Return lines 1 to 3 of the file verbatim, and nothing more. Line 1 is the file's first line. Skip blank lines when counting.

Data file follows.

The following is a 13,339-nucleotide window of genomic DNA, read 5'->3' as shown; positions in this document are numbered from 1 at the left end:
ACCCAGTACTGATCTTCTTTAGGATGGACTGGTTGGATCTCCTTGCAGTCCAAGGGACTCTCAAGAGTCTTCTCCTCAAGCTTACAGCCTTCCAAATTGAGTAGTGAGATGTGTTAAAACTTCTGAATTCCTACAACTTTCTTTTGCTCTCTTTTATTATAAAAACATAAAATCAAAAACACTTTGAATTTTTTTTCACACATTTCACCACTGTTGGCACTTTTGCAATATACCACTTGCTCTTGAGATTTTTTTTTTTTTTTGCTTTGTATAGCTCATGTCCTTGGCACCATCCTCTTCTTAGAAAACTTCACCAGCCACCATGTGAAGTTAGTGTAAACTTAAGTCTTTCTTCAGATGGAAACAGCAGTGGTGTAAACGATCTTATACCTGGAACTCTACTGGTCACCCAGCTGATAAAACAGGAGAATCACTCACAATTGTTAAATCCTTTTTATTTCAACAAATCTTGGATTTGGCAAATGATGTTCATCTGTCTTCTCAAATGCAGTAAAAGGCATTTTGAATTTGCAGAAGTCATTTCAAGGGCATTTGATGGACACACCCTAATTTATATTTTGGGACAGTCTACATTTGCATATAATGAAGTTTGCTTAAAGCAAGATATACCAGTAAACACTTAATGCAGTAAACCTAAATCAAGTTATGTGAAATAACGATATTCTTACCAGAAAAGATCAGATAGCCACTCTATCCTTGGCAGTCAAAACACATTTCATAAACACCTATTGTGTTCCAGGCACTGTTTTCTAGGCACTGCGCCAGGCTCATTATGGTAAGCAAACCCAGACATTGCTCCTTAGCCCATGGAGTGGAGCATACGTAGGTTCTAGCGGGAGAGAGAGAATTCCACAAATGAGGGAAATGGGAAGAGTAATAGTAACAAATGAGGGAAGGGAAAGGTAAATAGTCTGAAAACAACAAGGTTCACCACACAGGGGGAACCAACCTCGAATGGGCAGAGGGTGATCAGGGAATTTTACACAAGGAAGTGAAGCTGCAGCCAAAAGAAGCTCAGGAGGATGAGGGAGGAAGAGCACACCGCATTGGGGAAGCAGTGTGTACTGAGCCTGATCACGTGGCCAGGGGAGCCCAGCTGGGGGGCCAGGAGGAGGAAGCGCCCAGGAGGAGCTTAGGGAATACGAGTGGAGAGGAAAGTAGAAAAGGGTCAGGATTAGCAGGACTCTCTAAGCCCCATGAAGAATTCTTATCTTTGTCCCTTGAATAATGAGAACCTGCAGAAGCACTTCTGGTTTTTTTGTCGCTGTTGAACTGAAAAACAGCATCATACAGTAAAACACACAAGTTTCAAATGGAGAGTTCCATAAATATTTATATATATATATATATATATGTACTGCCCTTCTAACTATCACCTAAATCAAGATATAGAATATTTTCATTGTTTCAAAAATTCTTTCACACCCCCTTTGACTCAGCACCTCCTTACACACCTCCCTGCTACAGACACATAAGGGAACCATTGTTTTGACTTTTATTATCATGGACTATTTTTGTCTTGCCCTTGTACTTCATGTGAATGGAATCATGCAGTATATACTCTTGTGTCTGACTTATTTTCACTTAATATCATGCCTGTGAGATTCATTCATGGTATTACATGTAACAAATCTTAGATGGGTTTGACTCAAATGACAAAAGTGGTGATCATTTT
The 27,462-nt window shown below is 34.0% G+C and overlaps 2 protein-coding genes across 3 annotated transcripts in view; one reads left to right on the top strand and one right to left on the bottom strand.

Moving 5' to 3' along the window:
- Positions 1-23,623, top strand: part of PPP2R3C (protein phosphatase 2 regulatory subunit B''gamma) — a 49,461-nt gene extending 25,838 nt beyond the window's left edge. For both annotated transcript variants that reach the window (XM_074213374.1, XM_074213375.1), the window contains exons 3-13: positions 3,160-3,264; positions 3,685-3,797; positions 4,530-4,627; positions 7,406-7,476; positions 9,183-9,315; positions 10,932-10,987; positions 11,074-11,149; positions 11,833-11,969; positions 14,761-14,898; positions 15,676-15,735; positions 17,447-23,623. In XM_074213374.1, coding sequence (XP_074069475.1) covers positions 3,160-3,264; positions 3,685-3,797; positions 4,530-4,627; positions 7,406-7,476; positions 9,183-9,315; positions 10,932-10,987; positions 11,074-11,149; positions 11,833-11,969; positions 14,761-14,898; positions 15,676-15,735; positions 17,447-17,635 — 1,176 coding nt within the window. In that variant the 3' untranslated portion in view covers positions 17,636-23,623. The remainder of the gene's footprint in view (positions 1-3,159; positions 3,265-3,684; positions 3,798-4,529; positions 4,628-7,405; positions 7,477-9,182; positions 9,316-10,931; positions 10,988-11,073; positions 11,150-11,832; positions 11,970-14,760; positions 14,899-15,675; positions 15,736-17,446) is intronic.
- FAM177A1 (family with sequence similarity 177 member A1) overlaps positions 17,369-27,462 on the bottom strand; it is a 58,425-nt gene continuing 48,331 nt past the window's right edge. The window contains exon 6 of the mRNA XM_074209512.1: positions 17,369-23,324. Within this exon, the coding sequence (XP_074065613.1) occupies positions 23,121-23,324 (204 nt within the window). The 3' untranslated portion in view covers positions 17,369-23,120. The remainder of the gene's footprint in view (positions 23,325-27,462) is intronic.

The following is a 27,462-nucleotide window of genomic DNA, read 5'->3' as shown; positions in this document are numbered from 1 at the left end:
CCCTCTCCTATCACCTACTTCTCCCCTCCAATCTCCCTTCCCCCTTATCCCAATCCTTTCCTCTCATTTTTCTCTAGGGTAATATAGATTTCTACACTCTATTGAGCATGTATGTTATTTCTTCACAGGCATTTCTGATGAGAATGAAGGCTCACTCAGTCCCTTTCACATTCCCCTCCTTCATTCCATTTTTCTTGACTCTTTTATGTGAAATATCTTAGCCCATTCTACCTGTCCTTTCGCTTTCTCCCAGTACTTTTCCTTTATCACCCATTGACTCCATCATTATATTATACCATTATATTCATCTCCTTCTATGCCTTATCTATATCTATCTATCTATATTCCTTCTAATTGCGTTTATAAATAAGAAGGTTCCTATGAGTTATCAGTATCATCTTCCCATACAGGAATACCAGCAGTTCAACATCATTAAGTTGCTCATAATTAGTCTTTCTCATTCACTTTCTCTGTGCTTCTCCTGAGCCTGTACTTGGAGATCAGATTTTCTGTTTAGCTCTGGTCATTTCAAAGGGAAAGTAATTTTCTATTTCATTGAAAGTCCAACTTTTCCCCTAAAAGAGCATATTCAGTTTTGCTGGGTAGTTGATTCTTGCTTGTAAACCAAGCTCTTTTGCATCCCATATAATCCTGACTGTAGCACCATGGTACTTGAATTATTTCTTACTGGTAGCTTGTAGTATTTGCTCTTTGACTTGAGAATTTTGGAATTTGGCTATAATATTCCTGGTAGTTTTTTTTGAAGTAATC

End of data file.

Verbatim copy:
The following is a 13,339-nucleotide window of genomic DNA, read 5'->3' as shown; positions in this document are numbered from 1 at the left end:
ACCCAGTACTGATCTTCTTTAGGATGGACTGGTTGGATCTCCTTGCAGTCCAAGGGACTCTCAAGAGTCTTCTCCTCAAGCTTACAGCCTTCCAAATTGAGTAGTGAGATGTGTTAAAACTTCTGAATTCCTACAACTTTCTTTTGCTCTCTTTTATTATAAAAACATAAAATCAAAAACACTTTGAATTTTTTTTCACACATTTCACCACTGTTGGCACTTTTGCAATATACCACTTGCTCTTGAGATTTTTTTTTTTTTTTGCTTTGTATAGCTCATGTCCTTGGCACCATCCTCTTCTTAGAAAACTTCACCAGCCACCATGTGAAGTTAGTGTAAACTTAAGTCTTTCTTCAGATGGAAACAGCAGTGGTGTAAACGATCTTATACCTGGAACTCTACTGGTCACCCAGCTGATAAAACAGGAGAATCACTCACAATTGTTAAATCCTTTTTATTTCAACAAATCTTGGATTTGGCAAATGATGTTCATCTGTCTTCTCAAATGCAGTAAAAGGCATTTTGAATTTGCAGAAGTCATTTCAAGGGCATTTGATGGACACACCCTAATTTATATTTTGGGACAGTCTACATTTGCATATAATGAAGTTTGCTTAAAGCAAGATATACCAGTAAACACTTAATGCAGTAAACCTAAATCAAGTTATGTGAAATAACGATATTCTTACCAGAAAAGATCAGATAGCCACTCTATCCTTGGCAGTCAAAACACATTTCATAAACACCTATTGTGTTCCAGGCACTGTTTTCTAGGCACTGCGCCAGGCTCATTATGGTAAGCAAACCCAGACATTGCTCCTTAGCCCATGGAGTGGAGCATACGTAGGTTCTAGCGGGAGAGAGAGAATTCCACAAATGAGGGAAATGGGAAGAGTAATAGTAACAAATGAGGGAAGGGAAAGGTAAATAGTCTGAAAACAACAAGGTTCACCACACAGGGGGAACCAACCTCGAATGGGCAGAGGGTGATCAGGGAATTTTACACAAGGAAGTGAAGCTGCAGCCAAAAGAAGCTCAGGAGGATGAGGGAGGAAGAGCACACCGCATTGGGGAAGCAGTGTGTACTGAGCCTGATCACGTGGCCAGGGGAGCCCAGCTGGGGGGCCAGGAGGAGGAAGCGCCCAGGAGGAGCTTAGGGAATACGAGTGGAGAGGAAAGTAGAAAAGGGTCAGGATTAGCAGGACTCTCTAAGCCCCATGAAGAATTCTTATCTTTGTCCCTTGAATAATGAGAACCTGCAGAAGCACTTCTGGTTTTTTTGTCGCTGTTGAACTGAAAAACAGCATCATACAGTAAAACACACAAGTTTCAAATGGAGAGTTCCATAAATATTTATATATATATATATATATATGTACTGCCCTTCTAACTATCACCTAAATCAAGATATAGAATATTTTCATTGTTTCAAAAATTCTTTCACACCCCCTTTGACTCAGCACCTCCTTACACACCTCCCTGCTACAGACACATAAGGGAACCATTGTTTTGACTTTTATTATCATGGACTATTTTTGTCTTGCCCTTGTACTTCATGTGAATGGAATCATGCAGTATATACTCTTGTGTCTGACTTATTTTCACTTAATATCATGCCTGTGAGATTCATTCATGGTATTACATGTAACAAATCTTAGATGGGTTTGACTCAAATGACAAAAGTGGTGATCATTTT
The 27,462-nt window shown below is 34.0% G+C and overlaps 2 protein-coding genes across 3 annotated transcripts in view; one reads left to right on the top strand and one right to left on the bottom strand.